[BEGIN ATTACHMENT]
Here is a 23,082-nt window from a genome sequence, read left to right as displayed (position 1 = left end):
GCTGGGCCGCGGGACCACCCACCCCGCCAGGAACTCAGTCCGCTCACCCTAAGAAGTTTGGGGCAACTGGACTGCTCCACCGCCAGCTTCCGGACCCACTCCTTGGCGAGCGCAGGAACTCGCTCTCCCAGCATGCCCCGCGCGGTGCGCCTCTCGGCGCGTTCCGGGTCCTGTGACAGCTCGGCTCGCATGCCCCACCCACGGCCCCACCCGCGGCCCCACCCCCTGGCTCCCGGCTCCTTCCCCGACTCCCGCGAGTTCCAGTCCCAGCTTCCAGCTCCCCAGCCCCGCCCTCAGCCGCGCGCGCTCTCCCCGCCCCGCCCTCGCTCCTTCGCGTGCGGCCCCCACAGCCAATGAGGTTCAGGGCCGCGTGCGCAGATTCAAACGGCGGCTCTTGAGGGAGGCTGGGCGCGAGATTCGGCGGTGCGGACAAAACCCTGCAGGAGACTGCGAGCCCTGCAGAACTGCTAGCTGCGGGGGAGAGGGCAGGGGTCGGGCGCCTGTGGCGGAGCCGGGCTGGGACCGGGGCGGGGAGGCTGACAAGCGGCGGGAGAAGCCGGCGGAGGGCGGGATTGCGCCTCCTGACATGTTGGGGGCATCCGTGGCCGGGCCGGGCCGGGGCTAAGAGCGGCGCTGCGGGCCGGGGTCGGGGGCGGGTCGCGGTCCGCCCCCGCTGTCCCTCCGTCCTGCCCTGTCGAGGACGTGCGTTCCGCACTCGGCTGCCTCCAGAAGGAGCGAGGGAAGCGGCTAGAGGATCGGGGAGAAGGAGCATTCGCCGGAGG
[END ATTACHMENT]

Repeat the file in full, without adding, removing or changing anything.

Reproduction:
Here is a 23,082-nt window from a genome sequence, read left to right as displayed (position 1 = left end):
GCTGGGCCGCGGGACCACCCACCCCGCCAGGAACTCAGTCCGCTCACCCTAAGAAGTTTGGGGCAACTGGACTGCTCCACCGCCAGCTTCCGGACCCACTCCTTGGCGAGCGCAGGAACTCGCTCTCCCAGCATGCCCCGCGCGGTGCGCCTCTCGGCGCGTTCCGGGTCCTGTGACAGCTCGGCTCGCATGCCCCACCCACGGCCCCACCCGCGGCCCCACCCCCTGGCTCCCGGCTCCTTCCCCGACTCCCGCGAGTTCCAGTCCCAGCTTCCAGCTCCCCAGCCCCGCCCTCAGCCGCGCGCGCTCTCCCCGCCCCGCCCTCGCTCCTTCGCGTGCGGCCCCCACAGCCAATGAGGTTCAGGGCCGCGTGCGCAGATTCAAACGGCGGCTCTTGAGGGAGGCTGGGCGCGAGATTCGGCGGTGCGGACAAAACCCTGCAGGAGACTGCGAGCCCTGCAGAACTGCTAGCTGCGGGGGAGAGGGCAGGGGTCGGGCGCCTGTGGCGGAGCCGGGCTGGGACCGGGGCGGGGAGGCTGACAAGCGGCGGGAGAAGCCGGCGGAGGGCGGGATTGCGCCTCCTGACATGTTGGGGGCATCCGTGGCCGGGCCGGGCCGGGGCTAAGAGCGGCGCTGCGGGCCGGGGTCGGGGGCGGGTCGCGGTCCGCCCCCGCTGTCCCTCCGTCCTGCCCTGTCGAGGACGTGCGTTCCGCACTCGGCTGCCTCCAGAAGGAGCGAGGGAAGCGGCTAGAGGATCGGGGAGAAGGAGCATTCGCCGGAGG